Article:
While the land bridge still formed the gateway to America, the study now portrays Native Americans as a group derived from the meeting of two different populations, one ancestral to East Asians and the other related to western Eurasians, explained Willerslev, whose research was published in the November 20 edition of the journal Nature.

“The meeting of those two groups is what formed Native Americans as we know them.” (Learn more about National Geographic’s Genographic Project.)

What does this mean?

Willerslev believes the discovery provides simpler and more likely explanations to long-standing controversies related to the peopling of the Americas.

“Although we know that North Americans are related to East Asians, it’s striking that no contemporary East Asian populations really resemble Native Americans,” he said.

“It’s not like you can say that they are really closely related to Japanese, Chinese, or Koreans, so there seems to be something missing. But this result makes a lot of sense regarding why they don’t fit so well genetically with contemporary East Asians—because one-third of their genome is derived from another population.”

The findings could also allow reinterpretation of archaeological and anthropological evidence, like the famed Kennewick Man, whose remains don’t look much like modern-day Native American or East Asian populations, according to some interpretations.

“Maybe, if he looks like something else, it’s because a third of his ancestry isn’t coming from East Asia but from something like the western Eurasians.” (Read about history’s great migration mysteries.)

What’s next?

Many questions remain unanswered, including where and when the mixing of west Eurasian and East Asian populations occurred.

“It could have been somewhere in Siberia or potentially in the New World,” Willerslev said.

“I think it’s much more likely that it occurred in the Old World. But the only way to address that question would be to sequence more ancient skeletons of Native Americans and also Siberians.”

Intriguing questions also exist about the nature of the advanced Upper Paleolithic Mal’ta society that now appears to figure in Native American genomes.

The Siberian child “was found buried with all kinds of cultural items, including Venus figurines, which have been found from Lake Baikal west all the way to Europe.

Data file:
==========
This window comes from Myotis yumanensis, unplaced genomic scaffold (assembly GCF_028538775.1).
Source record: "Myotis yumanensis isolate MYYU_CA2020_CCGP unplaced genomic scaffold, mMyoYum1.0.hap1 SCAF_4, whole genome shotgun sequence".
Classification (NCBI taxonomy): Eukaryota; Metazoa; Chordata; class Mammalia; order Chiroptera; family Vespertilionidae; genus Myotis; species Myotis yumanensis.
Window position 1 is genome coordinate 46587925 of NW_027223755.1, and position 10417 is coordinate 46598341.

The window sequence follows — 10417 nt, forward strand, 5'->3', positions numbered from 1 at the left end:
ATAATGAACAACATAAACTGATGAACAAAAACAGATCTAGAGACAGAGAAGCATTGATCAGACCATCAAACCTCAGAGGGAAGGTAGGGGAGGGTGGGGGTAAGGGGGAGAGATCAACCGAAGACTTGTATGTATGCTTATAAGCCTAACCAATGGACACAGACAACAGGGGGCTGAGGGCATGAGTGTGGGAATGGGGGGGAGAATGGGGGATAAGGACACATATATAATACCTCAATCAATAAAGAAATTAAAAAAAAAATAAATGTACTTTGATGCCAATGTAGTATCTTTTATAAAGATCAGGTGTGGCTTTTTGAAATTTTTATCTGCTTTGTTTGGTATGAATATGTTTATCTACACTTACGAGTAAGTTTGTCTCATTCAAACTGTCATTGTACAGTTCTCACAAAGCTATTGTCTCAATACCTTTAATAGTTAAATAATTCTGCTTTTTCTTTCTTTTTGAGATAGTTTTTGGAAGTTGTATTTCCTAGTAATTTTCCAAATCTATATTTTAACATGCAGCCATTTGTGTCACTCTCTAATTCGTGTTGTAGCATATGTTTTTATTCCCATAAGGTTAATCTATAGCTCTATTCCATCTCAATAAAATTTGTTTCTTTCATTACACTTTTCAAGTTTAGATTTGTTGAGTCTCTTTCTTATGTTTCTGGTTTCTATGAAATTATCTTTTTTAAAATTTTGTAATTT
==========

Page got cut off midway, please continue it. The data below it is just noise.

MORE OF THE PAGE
“So now we know that the individual represented with this culture is a western Eurasian, even though he was found very far east. It’s an interesting question how closely related this individual might have been to the individuals carving these figurines at the same time in Europe and elsewhere.”

Historically and Genetically Speaking, I Guess I’m Naturally Frank

Germanic KingdomsMy dad’s name is Frank.  I wonder from whom/where his name came?  Well, it might have been from some of our earliest ancestors who just happened to be a bunch of King and Queens who ruled “the territory of the Franks.”

The Sicambri, also known as the Sugambri or Sicambrians, were a Germanic people who during Roman times lived on the right bank of the Rhine river, in what is now Germany, near the border with the Netherlands. They were first reported by Julius Caesar.  Whether or not the Sicambri spoke a Germanic or Celtic language, or something else, is not certain, because they lived in the so-called Nordwestblock zone where these two language families came into contact and were both influential.

By the 3rd century that region became part of the territory of the Franks, which was a new name that possibly represented a new alliance of older tribes, possibly including the Sicambri.  This area became known as Gaul, and is today France and lower Germany from farther east.

Members of the Merovingian Dynasty

Merovinginian DynastyIf we were to believe the writings about the Merovingian Dynasty by Michael Baigent, Richard Leigh, and Henry Lincoln in their controversial and international best seller, The Holy Blood and the Holy Grail first publishing in 1982, (which became the basis for Dan Brown’s The DaVinci Code)  ipso facto we would also believe that the Sicambrians are a remnant of the Benjamites, the Tribe of Benjamin, one of the lost tribes of Israel.

Below is the believed descent of the Sicambrian-Franks from Abraham to King Clovis I. And, highlighted in red you will find some of my paternal great grandfathers that date back into the first century.  For example, Clodius III is my 61st paternal great grandfather in my family tree.  This is not to say, however, that I have to buy into the Merovingian mythology.

Sicambrian-Franks Descent from Abraham to Clovis I

Abraham (Abram/(Ibrahim) = Sarah/Sarai daughter of Haran, Princess
Isaac son of  Abraham = Rebekah daughter of Bethuel
Jacob (Israel) son of isaac, King of Goshen = Leah daughter of Laban